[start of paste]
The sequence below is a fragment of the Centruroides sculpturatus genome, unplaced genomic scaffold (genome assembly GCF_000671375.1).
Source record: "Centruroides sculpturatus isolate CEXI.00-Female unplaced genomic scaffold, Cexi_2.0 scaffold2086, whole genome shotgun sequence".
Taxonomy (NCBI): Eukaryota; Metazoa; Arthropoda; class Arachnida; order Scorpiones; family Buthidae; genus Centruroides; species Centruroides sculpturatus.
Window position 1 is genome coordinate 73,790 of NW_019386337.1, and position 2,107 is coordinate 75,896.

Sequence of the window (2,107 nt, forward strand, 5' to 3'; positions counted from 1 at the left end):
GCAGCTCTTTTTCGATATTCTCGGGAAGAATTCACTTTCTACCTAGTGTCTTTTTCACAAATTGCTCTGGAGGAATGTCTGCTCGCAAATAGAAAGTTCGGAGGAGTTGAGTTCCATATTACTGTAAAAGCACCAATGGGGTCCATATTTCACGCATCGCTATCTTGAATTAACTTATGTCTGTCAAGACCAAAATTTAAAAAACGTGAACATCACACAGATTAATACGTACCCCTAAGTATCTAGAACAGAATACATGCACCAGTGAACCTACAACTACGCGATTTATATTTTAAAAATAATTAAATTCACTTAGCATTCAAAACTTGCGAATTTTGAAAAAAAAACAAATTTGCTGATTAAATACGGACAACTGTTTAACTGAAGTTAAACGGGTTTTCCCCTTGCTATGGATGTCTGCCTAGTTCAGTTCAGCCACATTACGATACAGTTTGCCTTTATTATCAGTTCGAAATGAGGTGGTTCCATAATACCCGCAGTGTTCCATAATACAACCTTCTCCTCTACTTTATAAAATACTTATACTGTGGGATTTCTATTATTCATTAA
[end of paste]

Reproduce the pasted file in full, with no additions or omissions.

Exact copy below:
The sequence below is a fragment of the Centruroides sculpturatus genome, unplaced genomic scaffold (genome assembly GCF_000671375.1).
Source record: "Centruroides sculpturatus isolate CEXI.00-Female unplaced genomic scaffold, Cexi_2.0 scaffold2086, whole genome shotgun sequence".
Taxonomy (NCBI): Eukaryota; Metazoa; Arthropoda; class Arachnida; order Scorpiones; family Buthidae; genus Centruroides; species Centruroides sculpturatus.
Window position 1 is genome coordinate 73,790 of NW_019386337.1, and position 2,107 is coordinate 75,896.

Sequence of the window (2,107 nt, forward strand, 5' to 3'; positions counted from 1 at the left end):
GCAGCTCTTTTTCGATATTCTCGGGAAGAATTCACTTTCTACCTAGTGTCTTTTTCACAAATTGCTCTGGAGGAATGTCTGCTCGCAAATAGAAAGTTCGGAGGAGTTGAGTTCCATATTACTGTAAAAGCACCAATGGGGTCCATATTTCACGCATCGCTATCTTGAATTAACTTATGTCTGTCAAGACCAAAATTTAAAAAACGTGAACATCACACAGATTAATACGTACCCCTAAGTATCTAGAACAGAATACATGCACCAGTGAACCTACAACTACGCGATTTATATTTTAAAAATAATTAAATTCACTTAGCATTCAAAACTTGCGAATTTTGAAAAAAAAACAAATTTGCTGATTAAATACGGACAACTGTTTAACTGAAGTTAAACGGGTTTTCCCCTTGCTATGGATGTCTGCCTAGTTCAGTTCAGCCACATTACGATACAGTTTGCCTTTATTATCAGTTCGAAATGAGGTGGTTCCATAATACCCGCAGTGTTCCATAATACAACCTTCTCCTCTACTTTATAAAATACTTATACTGTGGGATTTCTATTATTCATTAA